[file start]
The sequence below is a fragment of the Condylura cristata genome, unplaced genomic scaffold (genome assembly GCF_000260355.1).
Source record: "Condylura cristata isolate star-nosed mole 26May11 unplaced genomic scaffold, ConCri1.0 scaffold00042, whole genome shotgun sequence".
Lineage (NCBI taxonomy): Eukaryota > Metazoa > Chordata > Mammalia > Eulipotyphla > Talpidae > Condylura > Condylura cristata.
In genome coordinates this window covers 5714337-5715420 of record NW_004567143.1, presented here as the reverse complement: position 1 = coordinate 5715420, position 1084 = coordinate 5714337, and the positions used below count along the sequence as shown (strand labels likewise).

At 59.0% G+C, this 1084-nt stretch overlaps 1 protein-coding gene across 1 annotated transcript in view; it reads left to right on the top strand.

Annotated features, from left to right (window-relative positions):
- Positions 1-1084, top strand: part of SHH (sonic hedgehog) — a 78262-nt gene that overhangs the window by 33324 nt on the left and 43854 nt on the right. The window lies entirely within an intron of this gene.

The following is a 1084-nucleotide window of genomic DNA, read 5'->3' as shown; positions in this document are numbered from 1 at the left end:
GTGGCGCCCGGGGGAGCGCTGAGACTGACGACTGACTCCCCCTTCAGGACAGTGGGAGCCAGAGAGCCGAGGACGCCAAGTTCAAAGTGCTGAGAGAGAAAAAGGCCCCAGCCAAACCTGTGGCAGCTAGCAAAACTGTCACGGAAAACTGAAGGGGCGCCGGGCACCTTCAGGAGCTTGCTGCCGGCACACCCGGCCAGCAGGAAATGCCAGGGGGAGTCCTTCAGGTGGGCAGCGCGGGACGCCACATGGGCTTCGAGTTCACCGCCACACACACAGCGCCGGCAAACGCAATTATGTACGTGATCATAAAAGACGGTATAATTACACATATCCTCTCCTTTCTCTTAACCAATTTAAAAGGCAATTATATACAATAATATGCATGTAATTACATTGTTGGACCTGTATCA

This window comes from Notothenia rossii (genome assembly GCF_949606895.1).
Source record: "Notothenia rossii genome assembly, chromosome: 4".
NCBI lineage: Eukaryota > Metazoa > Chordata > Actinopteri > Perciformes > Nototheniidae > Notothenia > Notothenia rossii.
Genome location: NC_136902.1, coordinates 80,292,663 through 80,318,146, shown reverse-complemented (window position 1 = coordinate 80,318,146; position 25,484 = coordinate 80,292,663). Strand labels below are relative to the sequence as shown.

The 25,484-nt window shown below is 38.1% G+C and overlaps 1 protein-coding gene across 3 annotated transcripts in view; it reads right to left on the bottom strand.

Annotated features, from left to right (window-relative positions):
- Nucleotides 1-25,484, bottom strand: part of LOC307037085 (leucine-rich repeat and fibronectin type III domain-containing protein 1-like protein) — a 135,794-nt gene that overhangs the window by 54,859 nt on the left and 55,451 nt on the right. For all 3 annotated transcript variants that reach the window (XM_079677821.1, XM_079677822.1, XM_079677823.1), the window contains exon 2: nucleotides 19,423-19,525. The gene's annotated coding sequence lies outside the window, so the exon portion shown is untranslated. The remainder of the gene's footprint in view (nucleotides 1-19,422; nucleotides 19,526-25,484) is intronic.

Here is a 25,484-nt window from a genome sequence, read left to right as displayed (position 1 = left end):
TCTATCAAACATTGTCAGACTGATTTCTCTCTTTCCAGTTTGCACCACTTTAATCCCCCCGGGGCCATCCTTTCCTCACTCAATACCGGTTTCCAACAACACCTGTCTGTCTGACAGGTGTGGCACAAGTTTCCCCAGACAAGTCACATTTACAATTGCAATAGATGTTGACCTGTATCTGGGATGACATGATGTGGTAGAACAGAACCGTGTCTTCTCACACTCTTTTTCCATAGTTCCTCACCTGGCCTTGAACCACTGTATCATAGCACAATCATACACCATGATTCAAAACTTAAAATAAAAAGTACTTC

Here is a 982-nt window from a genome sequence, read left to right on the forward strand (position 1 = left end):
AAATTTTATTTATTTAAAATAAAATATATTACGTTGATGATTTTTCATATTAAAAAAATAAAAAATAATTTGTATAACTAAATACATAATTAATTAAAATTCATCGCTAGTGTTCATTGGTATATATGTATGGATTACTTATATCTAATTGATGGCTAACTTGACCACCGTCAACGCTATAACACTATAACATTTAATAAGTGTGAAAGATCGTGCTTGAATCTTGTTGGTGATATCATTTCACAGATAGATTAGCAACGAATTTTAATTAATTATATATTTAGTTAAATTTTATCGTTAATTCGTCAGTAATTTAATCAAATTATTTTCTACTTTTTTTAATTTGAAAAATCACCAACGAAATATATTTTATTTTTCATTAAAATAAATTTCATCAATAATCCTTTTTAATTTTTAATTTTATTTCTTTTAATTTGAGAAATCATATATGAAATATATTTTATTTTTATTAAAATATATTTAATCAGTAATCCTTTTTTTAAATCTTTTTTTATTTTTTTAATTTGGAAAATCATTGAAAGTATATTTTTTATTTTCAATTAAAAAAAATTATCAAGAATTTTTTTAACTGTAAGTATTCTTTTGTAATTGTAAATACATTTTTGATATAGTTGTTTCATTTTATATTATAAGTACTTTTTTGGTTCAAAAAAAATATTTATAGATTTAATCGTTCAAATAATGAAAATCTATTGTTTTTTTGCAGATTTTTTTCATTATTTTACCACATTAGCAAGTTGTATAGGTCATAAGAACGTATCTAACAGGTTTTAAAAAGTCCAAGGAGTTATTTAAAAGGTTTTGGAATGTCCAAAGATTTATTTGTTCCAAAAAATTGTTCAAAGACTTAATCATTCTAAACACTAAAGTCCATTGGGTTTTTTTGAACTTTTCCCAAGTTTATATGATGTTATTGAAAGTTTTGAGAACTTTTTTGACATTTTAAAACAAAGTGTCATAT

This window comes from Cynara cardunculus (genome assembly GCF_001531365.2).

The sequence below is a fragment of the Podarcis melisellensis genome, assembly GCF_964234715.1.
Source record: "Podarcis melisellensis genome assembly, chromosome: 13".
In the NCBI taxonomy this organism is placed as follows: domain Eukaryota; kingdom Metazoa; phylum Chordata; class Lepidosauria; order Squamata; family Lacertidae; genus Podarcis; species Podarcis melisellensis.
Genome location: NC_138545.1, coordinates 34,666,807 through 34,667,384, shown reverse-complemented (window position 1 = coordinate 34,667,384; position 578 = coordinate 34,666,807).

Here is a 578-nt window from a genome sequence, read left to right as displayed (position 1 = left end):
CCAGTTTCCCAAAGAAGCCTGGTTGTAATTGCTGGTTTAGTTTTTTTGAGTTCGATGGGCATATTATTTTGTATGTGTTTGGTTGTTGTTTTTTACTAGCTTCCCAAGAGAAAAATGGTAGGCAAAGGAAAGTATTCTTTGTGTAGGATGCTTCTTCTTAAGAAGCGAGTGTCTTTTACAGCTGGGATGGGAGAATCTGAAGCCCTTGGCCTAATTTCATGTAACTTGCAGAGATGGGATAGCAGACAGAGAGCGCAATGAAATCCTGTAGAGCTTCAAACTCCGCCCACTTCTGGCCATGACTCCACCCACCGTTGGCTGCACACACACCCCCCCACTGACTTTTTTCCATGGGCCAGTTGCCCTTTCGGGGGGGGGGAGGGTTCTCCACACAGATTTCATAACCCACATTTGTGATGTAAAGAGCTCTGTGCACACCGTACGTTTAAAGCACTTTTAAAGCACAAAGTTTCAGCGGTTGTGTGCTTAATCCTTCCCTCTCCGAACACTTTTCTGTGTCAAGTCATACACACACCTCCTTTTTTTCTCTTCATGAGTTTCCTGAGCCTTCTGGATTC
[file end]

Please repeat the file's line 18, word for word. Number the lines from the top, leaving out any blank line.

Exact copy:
TCTATCAAACATTGTCAGACTGATTTCTCTCTTTCCAGTTTGCACCACTTTAATCCCCCCGGGGCCATCCTTTCCTCACTCAATACCGGTTTCCAACAACACCTGTCTGTCTGACAGGTGTGGCACAAGTTTCCCCAGACAAGTCACATTTACAATTGCAATAGATGTTGACCTGTATCTGGGATGACATGATGTGGTAGAACAGAACCGTGTCTTCTCACACTCTTTTTCCATAGTTCCTCACCTGGCCTTGAACCACTGTATCATAGCACAATCATACACCATGATTCAAAACTTAAAATAAAAAGTACTTC